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Bare Metal Foil

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  • Member since
    February 2015
Bare Metal Foil
Posted by skyraider0609 on Thursday, August 20, 2020 11:25 AM

I'm going to tackle a Hasegawa Lear 35 that I started years ago and has subsequently been lost in the fourth dimension for ages.  I just dug it out and want to finish it as a C-21 using Caracal decals as a gift for a friend who flew them.

The leading edges of the wings and tail and engine cowl lips are chrome, as is the windshield frame, and I'm wondering about using foil to address those areas. I've read and looked at YT vids about foiling. I've never used it, so am I better to foil or mask and paint with chrome silver? In particular, I'm trying to figure how to foil the curve of the engine intakes. Any ideas? I don't want to make more headaches than necessary.

  • Member since
    November 2003
  • From: State of Mississippi. State motto: Virtute et armis (By valor and arms)
Posted by mississippivol on Thursday, August 20, 2020 12:26 PM
I would go with painting those areas. BMF hasn't been my friend, though...
  • Member since
    September 2012
Posted by GMorrison on Thursday, August 20, 2020 1:22 PM

How important is the model to you.

BMF is great stuff, once you get the knack of how to use it. I'm still on the uphill side of the learning curve, but I figure I have to start somewhere, right?

Like lacquer, it will show you your mistakes in BOLD copy, so surface prep is very important.

Something like a round intake; you do it in a bunch of little pieces.

 

Bill

 Modeling is an excuse to buy books.

 

  • Member since
    November 2009
  • From: Twin Cities of Minnesota
Posted by Don Stauffer on Thursday, August 20, 2020 1:28 PM

Alclad is a good solution for this.  Use the chrome for a brand new aircraft, just plain aluminum for a plane that has seen some service.  Mask off that area and undercoat with gloss black, then the Alclad.

 

Don Stauffer in Minnesota

  • Member since
    November 2018
Posted by oldermodelguy on Thursday, August 20, 2020 2:35 PM

 I might be inclined to try it in flat areas or some raised pieces, trim maybe where you never used it before. But things like cowls and such I'd stick with metal paints, be that Alclad, maybe AK Metal etc......... Go with something you know the ropes of overall though. Alclad chrome is pretty convincing, maybe a bit fragile.

  • Member since
    February 2015
Posted by skyraider0609 on Thursday, August 20, 2020 3:27 PM
Thanks for the info guys. I think the paint route is the way to go. If I can figure out posting images here, I will attempt a WIP
  • Member since
    August 2014
  • From: Willamette Valley, Oregon
Posted by goldhammer on Thursday, August 20, 2020 6:32 PM

Drop johnnyK a PM.  He has done several birds in bmf ..pretty much a master with that stuff

  • Member since
    March 2015
  • From: Close to Chicago
Posted by JohnnyK on Sunday, September 13, 2020 10:34 AM

I must have missed this post.

I looked at photos of the actual Lear 35. The engine cowls would be really difficult to finish in BMF. You would need to foil the cowls in sections. BMF does not work well on compound curved surfaces such as engine cowls. I think that paint would work better. That's what I do on my models.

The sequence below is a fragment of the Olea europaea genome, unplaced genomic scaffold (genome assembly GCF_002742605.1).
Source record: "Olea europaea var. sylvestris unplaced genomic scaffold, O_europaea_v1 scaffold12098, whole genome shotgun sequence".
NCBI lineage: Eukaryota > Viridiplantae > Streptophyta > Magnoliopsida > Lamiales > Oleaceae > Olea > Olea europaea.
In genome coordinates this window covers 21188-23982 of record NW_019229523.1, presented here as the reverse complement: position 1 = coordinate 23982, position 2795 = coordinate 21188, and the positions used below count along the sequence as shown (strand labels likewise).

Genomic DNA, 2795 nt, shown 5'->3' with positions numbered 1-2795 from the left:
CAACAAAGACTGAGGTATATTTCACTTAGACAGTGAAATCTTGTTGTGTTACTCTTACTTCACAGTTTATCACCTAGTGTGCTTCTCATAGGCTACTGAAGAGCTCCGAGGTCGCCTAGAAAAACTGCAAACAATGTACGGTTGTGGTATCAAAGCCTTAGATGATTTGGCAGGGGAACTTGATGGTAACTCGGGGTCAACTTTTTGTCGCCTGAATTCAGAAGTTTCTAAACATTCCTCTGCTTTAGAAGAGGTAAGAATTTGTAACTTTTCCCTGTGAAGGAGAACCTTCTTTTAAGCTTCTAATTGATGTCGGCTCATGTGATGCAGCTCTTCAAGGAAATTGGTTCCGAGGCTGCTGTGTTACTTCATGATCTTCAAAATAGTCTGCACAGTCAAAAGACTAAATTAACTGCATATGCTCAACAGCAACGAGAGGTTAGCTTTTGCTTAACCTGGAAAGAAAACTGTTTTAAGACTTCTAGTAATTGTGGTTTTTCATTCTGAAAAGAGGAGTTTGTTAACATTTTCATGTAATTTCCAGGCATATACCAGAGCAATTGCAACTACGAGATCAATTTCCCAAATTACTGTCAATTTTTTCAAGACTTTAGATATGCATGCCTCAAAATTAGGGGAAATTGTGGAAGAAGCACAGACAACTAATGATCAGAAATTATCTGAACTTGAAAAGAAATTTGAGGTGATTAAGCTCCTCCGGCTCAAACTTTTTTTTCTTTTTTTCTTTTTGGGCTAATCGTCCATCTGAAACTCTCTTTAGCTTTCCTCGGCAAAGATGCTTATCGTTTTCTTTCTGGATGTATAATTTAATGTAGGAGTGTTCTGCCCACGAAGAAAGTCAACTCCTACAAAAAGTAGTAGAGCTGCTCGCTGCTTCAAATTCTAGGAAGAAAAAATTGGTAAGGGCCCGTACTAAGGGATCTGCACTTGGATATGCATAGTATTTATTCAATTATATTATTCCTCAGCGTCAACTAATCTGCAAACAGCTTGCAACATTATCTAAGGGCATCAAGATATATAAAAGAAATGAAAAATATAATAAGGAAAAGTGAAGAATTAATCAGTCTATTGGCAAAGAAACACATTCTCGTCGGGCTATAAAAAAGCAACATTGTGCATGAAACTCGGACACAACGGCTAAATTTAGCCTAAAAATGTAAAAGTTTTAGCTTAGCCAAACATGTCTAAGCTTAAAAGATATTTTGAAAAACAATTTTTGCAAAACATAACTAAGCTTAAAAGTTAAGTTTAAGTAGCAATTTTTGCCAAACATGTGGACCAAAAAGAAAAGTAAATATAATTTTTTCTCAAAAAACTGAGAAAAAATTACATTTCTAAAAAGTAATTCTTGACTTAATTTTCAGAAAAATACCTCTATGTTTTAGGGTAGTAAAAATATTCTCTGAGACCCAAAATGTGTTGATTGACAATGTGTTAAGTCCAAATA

Doing the leading edges in foil is not too difficult. Go here to see how I apply foil: http://cs.finescale.com/fsm/tools_techniques_and_reference_materials/f/13/t/172794.aspx

Your comments and questions are always welcome.

  • Member since
    January 2014
Posted by Silver on Friday, September 18, 2020 12:51 AM

Mask off the area.Airbrush enamel gloss white then after a one hour drying time use a cotton swab and rub lightly with aluminum polishing powder.It will turn chrome.Seal w/gloss.

  • Member since
    October 2019
  • From: New Braunfels, Texas
Posted by Tanker-Builder on Friday, September 18, 2020 11:54 AM

Just a note;

   When foiling intakes I do this. I cut a strip in a size that will overlap Into the intake. Then Carefully cut slots in the strip. Don't cut to far. Now line it up with the ring or panel line at the trailing edge of the area. Burnish the joint with a Number one aluminum handle that is smooth and scratch free. Make sure the seam is small and at the Bottom.

 Now carefully take those little leaves. Fold one into the intakes. If it goes in to far carefully pull it out and trim to fit. Then fold the remainder inwards, and Burnish with a tapered Aluminum handle. This will smooth it out and give it a high shine. 

   I wish I could post from my phone and I would show you what I mean.

  • Member since
    February 2015
Posted by skyraider0609 on Friday, September 18, 2020 1:46 PM
Discretion is the better part of valor it’s said. Thanks for the info and suggestions everyone. I will take “Pete’s path of least resistance” and paint those areas. I’m still getting my legs under me with this hobby after being away for so long, so I’ll opt for PPOLR. I have enough “oh &%#*” moments as it is.
  • Member since
    March 2015
  • From: Close to Chicago
Posted by JohnnyK on Friday, September 18, 2020 8:43 PM

The nacelles on this B-24 are BMF. The cowlings are painted with Testors' Metalizer Aluminum Plate. I tried covering the cowlings in BMF but it just proved to be too difficult.

Your comments and questions are always welcome.

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